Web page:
Greek political leaders are set to announce agreement on a package of austerity measures, clearing the way for a deal to cut the nation’s debt and win its second rescue in two years.
An announcement from Prime Minister Lucas Papademos’s office is expected shortly, a government official who declined to be identified said today by telephone.
The accord comes less than four hours before euro-region finance ministers hold an emergency meeting in Brussels to discuss the 130 billion-euro ($172 billion) lifeline and the swap that will impose a loss of about 70 percent for investors.
“Some key pieces are falling into place,” Holger Schmieding, chief economist at Berenberg Bank in London, said in an e-mailed note. “Barring any last minute hitch, Europe may soon have defused the Greek issue for a while.”
A Greek deal would reinforce the reduction of contagion risks as investors discriminate between “small countries with serious problems (Greece, Portugal) and much bigger countries with smaller problems (Italy, Spain),” Schmieding said.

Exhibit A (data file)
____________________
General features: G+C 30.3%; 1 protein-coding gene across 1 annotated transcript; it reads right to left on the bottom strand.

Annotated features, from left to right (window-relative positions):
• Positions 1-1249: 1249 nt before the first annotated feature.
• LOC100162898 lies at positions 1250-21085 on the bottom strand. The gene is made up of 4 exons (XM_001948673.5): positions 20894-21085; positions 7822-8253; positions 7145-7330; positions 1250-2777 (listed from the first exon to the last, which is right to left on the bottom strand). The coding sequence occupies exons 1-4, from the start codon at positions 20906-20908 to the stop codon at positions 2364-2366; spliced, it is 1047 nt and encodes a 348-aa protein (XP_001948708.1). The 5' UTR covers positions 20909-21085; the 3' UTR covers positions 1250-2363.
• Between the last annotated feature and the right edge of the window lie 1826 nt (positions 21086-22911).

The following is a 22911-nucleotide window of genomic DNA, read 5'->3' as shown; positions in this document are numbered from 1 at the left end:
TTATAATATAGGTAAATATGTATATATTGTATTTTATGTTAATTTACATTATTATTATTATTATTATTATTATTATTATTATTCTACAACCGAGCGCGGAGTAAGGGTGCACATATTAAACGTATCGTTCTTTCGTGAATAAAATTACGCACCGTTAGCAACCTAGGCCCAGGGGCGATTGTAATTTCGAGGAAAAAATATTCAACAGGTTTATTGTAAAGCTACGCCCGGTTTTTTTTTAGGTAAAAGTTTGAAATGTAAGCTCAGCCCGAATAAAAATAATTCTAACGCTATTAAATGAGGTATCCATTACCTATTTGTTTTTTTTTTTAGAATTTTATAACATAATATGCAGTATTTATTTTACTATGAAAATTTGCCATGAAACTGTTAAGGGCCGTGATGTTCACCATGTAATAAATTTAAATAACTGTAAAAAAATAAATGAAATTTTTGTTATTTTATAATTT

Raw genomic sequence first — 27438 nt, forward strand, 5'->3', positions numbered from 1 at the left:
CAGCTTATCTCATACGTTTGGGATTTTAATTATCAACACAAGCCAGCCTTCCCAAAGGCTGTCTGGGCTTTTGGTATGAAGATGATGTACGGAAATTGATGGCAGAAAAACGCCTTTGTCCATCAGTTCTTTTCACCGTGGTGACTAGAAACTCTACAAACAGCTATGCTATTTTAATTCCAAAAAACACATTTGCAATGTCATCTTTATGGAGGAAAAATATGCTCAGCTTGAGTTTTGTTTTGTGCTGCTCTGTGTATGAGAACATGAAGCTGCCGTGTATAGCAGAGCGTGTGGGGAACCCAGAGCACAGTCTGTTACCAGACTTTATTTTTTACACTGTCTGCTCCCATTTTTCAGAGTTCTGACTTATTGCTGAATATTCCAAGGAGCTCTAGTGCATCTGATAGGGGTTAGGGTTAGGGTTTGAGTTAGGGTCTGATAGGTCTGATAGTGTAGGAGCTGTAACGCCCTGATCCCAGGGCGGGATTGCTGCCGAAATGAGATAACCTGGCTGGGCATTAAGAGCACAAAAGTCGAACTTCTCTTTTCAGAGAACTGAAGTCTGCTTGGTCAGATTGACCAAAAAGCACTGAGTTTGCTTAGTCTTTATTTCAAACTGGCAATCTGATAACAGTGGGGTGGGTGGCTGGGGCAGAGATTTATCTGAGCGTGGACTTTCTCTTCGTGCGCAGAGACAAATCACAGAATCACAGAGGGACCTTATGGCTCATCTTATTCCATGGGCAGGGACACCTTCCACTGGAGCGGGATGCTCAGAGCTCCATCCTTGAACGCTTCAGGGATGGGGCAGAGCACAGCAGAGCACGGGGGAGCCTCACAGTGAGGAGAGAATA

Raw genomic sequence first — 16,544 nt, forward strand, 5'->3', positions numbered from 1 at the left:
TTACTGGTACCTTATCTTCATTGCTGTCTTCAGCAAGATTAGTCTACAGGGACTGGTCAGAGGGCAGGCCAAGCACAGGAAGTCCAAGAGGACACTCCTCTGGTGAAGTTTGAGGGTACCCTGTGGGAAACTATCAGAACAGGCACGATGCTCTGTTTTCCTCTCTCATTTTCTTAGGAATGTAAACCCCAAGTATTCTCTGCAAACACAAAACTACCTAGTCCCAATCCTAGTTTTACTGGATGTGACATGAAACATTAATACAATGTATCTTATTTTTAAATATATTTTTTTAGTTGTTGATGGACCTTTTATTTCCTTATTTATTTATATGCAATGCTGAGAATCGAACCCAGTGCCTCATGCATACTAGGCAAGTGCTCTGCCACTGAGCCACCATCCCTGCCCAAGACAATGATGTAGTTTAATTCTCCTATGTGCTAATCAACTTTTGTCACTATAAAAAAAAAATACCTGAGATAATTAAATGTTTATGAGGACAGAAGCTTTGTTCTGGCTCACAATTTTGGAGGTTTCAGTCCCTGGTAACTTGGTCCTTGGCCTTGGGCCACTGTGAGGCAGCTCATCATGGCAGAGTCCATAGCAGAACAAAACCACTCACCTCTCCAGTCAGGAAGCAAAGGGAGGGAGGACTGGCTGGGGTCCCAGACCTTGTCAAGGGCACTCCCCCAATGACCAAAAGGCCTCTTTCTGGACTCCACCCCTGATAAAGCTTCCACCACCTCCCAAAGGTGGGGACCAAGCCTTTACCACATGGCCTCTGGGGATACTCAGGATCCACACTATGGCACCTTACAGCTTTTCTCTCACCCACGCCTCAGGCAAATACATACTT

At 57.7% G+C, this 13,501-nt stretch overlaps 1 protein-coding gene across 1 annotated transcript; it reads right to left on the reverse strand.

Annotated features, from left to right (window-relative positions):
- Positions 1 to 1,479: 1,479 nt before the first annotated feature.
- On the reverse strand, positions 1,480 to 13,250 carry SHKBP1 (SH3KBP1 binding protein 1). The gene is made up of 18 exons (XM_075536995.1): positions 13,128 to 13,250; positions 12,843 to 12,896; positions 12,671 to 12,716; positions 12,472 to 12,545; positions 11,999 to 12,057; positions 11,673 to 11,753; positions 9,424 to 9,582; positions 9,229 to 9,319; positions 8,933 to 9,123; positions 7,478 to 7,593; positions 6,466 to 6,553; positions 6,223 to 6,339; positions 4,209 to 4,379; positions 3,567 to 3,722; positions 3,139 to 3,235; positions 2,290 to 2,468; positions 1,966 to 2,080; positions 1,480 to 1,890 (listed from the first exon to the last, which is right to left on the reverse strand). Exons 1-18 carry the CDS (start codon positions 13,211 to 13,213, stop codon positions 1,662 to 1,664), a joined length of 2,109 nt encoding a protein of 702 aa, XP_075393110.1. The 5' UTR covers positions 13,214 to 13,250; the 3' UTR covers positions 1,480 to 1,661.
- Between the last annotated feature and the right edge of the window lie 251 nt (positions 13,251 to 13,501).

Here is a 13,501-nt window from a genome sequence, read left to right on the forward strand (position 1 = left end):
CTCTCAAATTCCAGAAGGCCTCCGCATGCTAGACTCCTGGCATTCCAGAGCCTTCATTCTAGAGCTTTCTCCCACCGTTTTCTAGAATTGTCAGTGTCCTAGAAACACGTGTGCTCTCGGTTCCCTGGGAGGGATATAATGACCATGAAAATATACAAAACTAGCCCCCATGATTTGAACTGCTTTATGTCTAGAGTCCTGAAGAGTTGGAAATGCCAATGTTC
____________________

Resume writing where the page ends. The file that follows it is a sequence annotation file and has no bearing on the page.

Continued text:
Talks over austerity measure between Papademos, who is the interim prime minister, and the so-called troika -- the European Commission, European Central Bank and International Monetary Fund -- had stalled over 300 million euros of pension cuts.
Creditors are meeting in Paris today over a deal in which they would accept an average coupon of as low as 3.6 percent on new 30-year bonds in the exchange. The aim of the transaction is to reduce the country’s debt burden to 120 percent of gross domestic product by 2020 from 160 percent last year.
A formal offer for the debt swap must be made by Feb. 13 to allow all procedures to be completed before the March 20 bond comes due. Parliament may be called to vote on the terms of the writedown on Feb. 12, state-runs Athens News Agency reported yesterday, without saying how it got the information.